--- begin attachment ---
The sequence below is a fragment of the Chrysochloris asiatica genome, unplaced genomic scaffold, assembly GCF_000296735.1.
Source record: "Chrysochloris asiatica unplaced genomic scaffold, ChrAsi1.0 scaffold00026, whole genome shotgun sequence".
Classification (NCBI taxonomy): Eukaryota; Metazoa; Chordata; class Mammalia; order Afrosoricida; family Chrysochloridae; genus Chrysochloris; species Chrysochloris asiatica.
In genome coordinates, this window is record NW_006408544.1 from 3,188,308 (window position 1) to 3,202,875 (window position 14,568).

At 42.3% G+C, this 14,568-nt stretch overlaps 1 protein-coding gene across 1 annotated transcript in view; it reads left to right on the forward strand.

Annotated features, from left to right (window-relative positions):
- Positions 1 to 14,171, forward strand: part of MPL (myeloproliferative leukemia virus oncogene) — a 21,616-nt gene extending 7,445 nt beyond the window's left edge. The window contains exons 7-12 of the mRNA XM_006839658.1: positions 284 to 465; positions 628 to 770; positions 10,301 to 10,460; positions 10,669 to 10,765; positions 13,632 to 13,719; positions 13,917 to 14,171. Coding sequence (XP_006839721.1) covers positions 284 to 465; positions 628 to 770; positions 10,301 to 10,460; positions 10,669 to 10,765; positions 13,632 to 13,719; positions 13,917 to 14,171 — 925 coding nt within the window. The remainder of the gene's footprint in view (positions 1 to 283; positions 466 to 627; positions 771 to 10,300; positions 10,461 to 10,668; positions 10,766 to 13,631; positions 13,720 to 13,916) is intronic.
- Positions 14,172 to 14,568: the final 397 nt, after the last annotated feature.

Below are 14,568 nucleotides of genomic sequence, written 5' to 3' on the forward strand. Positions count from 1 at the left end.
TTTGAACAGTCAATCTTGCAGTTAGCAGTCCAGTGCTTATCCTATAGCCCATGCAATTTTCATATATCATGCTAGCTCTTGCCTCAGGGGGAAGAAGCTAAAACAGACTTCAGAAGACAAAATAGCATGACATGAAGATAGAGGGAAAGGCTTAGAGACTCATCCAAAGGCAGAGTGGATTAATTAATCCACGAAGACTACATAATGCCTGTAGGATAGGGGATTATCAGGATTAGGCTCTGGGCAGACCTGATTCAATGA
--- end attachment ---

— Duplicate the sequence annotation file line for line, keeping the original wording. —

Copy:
The sequence below is a fragment of the Chrysochloris asiatica genome, unplaced genomic scaffold, assembly GCF_000296735.1.
Source record: "Chrysochloris asiatica unplaced genomic scaffold, ChrAsi1.0 scaffold00026, whole genome shotgun sequence".
Classification (NCBI taxonomy): Eukaryota; Metazoa; Chordata; class Mammalia; order Afrosoricida; family Chrysochloridae; genus Chrysochloris; species Chrysochloris asiatica.
In genome coordinates, this window is record NW_006408544.1 from 3,188,308 (window position 1) to 3,202,875 (window position 14,568).

At 42.3% G+C, this 14,568-nt stretch overlaps 1 protein-coding gene across 1 annotated transcript in view; it reads left to right on the forward strand.

Annotated features, from left to right (window-relative positions):
- Positions 1 to 14,171, forward strand: part of MPL (myeloproliferative leukemia virus oncogene) — a 21,616-nt gene extending 7,445 nt beyond the window's left edge. The window contains exons 7-12 of the mRNA XM_006839658.1: positions 284 to 465; positions 628 to 770; positions 10,301 to 10,460; positions 10,669 to 10,765; positions 13,632 to 13,719; positions 13,917 to 14,171. Coding sequence (XP_006839721.1) covers positions 284 to 465; positions 628 to 770; positions 10,301 to 10,460; positions 10,669 to 10,765; positions 13,632 to 13,719; positions 13,917 to 14,171 — 925 coding nt within the window. The remainder of the gene's footprint in view (positions 1 to 283; positions 466 to 627; positions 771 to 10,300; positions 10,461 to 10,668; positions 10,766 to 13,631; positions 13,720 to 13,916) is intronic.
- Positions 14,172 to 14,568: the final 397 nt, after the last annotated feature.

Below are 14,568 nucleotides of genomic sequence, written 5' to 3' on the forward strand. Positions count from 1 at the left end.
TTTGAACAGTCAATCTTGCAGTTAGCAGTCCAGTGCTTATCCTATAGCCCATGCAATTTTCATATATCATGCTAGCTCTTGCCTCAGGGGGAAGAAGCTAAAACAGACTTCAGAAGACAAAATAGCATGACATGAAGATAGAGGGAAAGGCTTAGAGACTCATCCAAAGGCAGAGTGGATTAATTAATCCACGAAGACTACATAATGCCTGTAGGATAGGGGATTATCAGGATTAGGCTCTGGGCAGACCTGATTCAATGA